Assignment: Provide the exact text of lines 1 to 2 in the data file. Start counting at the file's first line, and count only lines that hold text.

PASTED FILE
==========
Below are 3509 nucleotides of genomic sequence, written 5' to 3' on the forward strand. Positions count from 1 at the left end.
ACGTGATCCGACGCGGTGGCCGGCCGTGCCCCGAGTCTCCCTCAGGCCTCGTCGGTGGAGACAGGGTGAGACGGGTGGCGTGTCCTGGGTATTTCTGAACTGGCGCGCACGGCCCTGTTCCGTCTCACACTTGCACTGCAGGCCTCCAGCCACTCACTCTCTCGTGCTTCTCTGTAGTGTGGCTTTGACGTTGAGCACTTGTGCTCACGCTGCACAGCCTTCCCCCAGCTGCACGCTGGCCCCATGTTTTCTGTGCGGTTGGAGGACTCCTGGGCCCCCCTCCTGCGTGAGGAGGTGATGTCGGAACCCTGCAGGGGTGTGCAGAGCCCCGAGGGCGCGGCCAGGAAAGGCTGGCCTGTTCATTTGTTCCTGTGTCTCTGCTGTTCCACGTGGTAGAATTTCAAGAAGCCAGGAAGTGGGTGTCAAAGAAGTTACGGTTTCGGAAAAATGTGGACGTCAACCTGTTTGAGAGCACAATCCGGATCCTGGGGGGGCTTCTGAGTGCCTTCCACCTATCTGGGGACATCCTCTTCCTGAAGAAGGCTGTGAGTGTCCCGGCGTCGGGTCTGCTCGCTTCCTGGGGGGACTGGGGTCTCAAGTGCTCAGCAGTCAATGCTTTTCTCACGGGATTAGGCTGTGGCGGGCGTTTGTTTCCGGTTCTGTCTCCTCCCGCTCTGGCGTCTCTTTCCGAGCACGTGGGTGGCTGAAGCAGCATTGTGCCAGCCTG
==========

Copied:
Below are 3509 nucleotides of genomic sequence, written 5' to 3' on the forward strand. Positions count from 1 at the left end.
ACGTGATCCGACGCGGTGGCCGGCCGTGCCCCGAGTCTCCCTCAGGCCTCGTCGGTGGAGACAGGGTGAGACGGGTGGCGTGTCCTGGGTATTTCTGAACTGGCGCGCACGGCCCTGTTCCGTCTCACACTTGCACTGCAGGCCTCCAGCCACTCACTCTCTCGTGCTTCTCTGTAGTGTGGCTTTGACGTTGAGCACTTGTGCTCACGCTGCACAGCCTTCCCCCAGCTGCACGCTGGCCCCATGTTTTCTGTGCGGTTGGAGGACTCCTGGGCCCCCCTCCTGCGTGAGGAGGTGATGTCGGAACCCTGCAGGGGTGTGCAGAGCCCCGAGGGCGCGGCCAGGAAAGGCTGGCCTGTTCATTTGTTCCTGTGTCTCTGCTGTTCCACGTGGTAGAATTTCAAGAAGCCAGGAAGTGGGTGTCAAAGAAGTTACGGTTTCGGAAAAATGTGGACGTCAACCTGTTTGAGAGCACAATCCGGATCCTGGGGGGGCTTCTGAGTGCCTTCCACCTATCTGGGGACATCCTCTTCCTGAAGAAGGCTGTGAGTGTCCCGGCGTCGGGTCTGCTCGCTTCCTGGGGGGACTGGGGTCTCAAGTGCTCAGCAGTCAATGCTTTTCTCACGGGATTAGGCTGTGGCGGGCGTTTGTTTCCGGTTCTGTCTCCTCCCGCTCTGGCGTCTCTTTCCGAGCACGTGGGTGGCTGAAGCAGCATTGTGCCAGCCTG